Table 1. Sub-Saharan African Countries publishing gender data on COVID 19
This table presents the number of countries in Sub-saharan Africa publishing gender data on Covid-19.
|Country||Cases (%) male||Cases (%) female||Proportion of deaths confirmed (%) male||Proportion of deaths confirmed (%)Female|
|Central African Republic||73.17||26.83|
Source: Sex, gender, and COVID-19 Live data tracker
We cannot risk being gender blind on a disease that is not gender-blind. There have been numerous calls for governments and policymakers to adopt evidence-based policies in response to the pandemic. The gender data conversation is, therefore, timely not only in this pandemic but also for broader sustainable development discourses. The Covid-19 pandemic provides an opportunity to advocate for and continue existing momentum on the publication and use of gender data. Policy and decision-makers need to institute or strengthen systems, policies, and practices to enable the collection, access, and use of more and better quality gender data.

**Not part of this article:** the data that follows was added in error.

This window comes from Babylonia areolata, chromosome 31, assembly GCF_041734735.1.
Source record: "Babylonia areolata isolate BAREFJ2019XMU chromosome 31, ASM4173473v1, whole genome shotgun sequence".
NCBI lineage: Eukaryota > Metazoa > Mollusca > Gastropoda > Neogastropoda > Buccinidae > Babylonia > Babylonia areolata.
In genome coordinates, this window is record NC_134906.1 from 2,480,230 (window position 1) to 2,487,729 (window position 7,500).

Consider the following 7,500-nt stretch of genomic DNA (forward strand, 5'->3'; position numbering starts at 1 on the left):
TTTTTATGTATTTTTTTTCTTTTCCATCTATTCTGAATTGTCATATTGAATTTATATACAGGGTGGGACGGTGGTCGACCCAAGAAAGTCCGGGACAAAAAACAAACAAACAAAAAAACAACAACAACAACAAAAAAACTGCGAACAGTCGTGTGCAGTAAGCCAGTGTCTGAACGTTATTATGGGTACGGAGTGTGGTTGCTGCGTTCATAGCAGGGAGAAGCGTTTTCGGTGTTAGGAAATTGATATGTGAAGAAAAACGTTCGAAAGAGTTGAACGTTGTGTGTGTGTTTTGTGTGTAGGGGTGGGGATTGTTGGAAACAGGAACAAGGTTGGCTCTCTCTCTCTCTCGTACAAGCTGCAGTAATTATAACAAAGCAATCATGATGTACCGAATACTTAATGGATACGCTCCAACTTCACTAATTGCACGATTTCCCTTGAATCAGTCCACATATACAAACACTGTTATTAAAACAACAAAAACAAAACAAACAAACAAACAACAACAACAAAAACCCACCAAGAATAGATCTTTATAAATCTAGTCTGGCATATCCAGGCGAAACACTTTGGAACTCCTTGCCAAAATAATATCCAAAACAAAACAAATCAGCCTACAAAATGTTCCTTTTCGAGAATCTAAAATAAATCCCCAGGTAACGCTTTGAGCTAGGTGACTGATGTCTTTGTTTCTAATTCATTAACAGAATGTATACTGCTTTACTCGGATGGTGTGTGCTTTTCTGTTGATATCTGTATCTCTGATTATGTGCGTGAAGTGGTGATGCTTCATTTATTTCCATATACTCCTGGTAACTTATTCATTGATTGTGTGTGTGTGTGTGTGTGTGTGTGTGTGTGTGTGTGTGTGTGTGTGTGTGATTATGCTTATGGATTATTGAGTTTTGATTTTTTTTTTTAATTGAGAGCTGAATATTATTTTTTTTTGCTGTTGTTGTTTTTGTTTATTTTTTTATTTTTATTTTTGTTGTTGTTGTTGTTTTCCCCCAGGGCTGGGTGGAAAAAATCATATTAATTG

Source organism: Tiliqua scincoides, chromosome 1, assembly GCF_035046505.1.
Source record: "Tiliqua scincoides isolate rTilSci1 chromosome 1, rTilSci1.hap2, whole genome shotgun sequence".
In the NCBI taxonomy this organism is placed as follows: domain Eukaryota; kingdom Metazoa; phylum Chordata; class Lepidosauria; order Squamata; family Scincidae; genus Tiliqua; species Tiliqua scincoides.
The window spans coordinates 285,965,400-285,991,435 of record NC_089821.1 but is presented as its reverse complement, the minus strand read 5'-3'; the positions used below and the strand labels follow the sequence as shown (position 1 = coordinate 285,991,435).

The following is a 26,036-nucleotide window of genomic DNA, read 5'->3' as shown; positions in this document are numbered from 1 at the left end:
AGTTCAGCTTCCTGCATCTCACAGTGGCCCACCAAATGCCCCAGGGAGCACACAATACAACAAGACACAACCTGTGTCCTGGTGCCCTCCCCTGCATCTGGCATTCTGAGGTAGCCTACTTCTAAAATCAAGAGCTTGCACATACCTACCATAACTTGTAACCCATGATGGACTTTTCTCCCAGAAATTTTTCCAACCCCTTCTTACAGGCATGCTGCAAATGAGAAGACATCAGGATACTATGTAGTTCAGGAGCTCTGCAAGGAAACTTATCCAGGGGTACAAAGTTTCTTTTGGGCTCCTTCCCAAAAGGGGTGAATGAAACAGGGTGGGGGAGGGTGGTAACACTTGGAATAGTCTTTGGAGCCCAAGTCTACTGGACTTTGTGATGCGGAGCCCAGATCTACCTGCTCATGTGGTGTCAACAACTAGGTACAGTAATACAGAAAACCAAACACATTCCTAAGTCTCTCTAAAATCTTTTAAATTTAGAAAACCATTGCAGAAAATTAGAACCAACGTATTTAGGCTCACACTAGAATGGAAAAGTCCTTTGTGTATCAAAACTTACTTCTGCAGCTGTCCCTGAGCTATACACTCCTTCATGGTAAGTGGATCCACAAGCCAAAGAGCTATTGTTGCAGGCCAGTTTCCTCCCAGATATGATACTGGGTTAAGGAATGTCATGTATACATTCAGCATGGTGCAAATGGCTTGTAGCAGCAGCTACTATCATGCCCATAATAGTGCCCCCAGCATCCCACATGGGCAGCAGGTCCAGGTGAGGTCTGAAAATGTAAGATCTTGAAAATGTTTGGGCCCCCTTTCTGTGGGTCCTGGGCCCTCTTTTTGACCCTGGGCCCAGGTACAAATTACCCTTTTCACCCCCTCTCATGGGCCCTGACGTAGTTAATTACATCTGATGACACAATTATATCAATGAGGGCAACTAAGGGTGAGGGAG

Various opportunities exist that governments and other stakeholders can tap into to ensure consistent availability, accessibility, and gender data use. These include mainstreaming gender-responsive approaches in processes (policy, data collection, implementation, monitoring, and evaluation); continued advocacy on the availability and use of gender data, diversifying data sources to include data from non-mainstream sources such as Citizen Generated Data (CGD), especially for contextual and granular gender data collected by grassroots organizations; going beyond numbers/quantitative data to open up qualitative gender data as it captures nuances that the numbers necessarily don’t, providing incentives for publication of gender data; making a case for open gender data; reducing silos between organizations working on mainstream women’s rights, gender equity, and equality work and those focused on data and capacity building especially within government, to collect, publish and use accurate and complete gender data.
It is undeniable that without data to understand gender dynamics in social, economic, health, and political spheres, our ability to evaluate progress in achieving and or in prioritizing actions to address gender inequality is inadequate. Therefore, stakeholders across Africa need to rally together to ensure better availability and use of gender data as we contemplate recovery to reduce inequality in the post-Covid-19 world. Some existing efforts include the setting up of the Africa Gender Data Network supporting statisticians from across the African continent to learn the latest methodologies in gender data gathering and share best practices.